At this rate, the “Stop Online Piracy Act” isn’t going to be passed any time soon.
Four hours into the second hearing on the controversial anti-piracy bill, the bill’s primary architect and the hearing’s leader, House Judiciary Committee Chair Lamar Smith (R-TX) admitted temporary defeat, calling a recess at just before 2 pm ET.
At that point, only the first four of about 60 amendments to SOPA had been debated, and only two accepted by lawmakers, including the one Smith himself introduced that would narrow the definitions of websites that could be blocked under the bill. If this pace continues, the markup hearing will last several days.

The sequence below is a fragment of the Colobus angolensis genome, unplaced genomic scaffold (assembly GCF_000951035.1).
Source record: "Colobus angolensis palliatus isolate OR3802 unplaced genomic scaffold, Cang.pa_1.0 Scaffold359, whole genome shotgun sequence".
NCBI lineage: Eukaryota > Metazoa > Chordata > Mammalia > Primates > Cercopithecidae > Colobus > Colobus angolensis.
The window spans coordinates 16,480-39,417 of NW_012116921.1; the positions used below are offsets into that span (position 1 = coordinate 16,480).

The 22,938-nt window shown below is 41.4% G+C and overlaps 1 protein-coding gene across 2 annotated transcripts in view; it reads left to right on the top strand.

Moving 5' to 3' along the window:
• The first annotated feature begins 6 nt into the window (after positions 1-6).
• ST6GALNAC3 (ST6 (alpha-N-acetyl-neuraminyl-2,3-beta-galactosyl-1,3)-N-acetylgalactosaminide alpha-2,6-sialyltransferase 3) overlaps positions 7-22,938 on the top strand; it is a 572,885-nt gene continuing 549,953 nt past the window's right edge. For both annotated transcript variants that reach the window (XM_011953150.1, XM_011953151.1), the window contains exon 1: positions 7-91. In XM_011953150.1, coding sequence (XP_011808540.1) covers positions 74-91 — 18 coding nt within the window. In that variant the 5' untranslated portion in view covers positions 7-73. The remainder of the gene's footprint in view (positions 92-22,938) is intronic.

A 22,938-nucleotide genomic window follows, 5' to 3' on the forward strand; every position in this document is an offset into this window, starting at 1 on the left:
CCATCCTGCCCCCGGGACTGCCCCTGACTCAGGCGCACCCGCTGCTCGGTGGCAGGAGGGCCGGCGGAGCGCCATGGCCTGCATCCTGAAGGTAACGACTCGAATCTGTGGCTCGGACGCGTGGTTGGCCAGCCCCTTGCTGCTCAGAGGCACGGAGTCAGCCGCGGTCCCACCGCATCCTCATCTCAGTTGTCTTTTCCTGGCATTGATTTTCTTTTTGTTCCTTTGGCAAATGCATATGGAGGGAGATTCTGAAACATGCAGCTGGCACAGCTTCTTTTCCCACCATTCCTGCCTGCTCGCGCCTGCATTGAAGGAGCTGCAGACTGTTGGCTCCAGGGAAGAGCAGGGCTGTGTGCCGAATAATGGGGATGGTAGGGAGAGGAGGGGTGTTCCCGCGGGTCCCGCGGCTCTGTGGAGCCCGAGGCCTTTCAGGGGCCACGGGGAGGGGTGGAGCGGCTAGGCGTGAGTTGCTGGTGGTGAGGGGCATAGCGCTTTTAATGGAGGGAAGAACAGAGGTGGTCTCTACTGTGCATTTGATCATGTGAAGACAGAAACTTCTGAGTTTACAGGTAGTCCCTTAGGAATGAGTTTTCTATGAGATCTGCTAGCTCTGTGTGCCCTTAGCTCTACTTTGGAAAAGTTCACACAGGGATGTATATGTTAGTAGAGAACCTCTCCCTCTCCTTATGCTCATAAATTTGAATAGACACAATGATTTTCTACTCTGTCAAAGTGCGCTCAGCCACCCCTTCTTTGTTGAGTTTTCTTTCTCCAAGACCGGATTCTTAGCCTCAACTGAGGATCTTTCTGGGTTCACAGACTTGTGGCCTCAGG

Ahead of the hearing, Smith released a statement saying the bill had “broad bipartisan support,” but admitted that it could be a lengthy fight to get it passed.
“[W]hile I am hopeful that the bill will be approved on Thursday, the committee is prepared to extend the markup into Friday,” Smith said, Politico reported.
Polis pointed out that SOPA and Smith’s amendment already excluded certain operators of sub-domains, such as GoDaddy.com, from being subject to shutdowns under SOPA.
“If companies like GoDaddy.com are exempt, why aren’t non-commercial domain servers exempt?” Polis asked.
Polis also pointed out that the House’s own sub-domain servers could also be subject to shutdown if they were the accused of copyright infringement.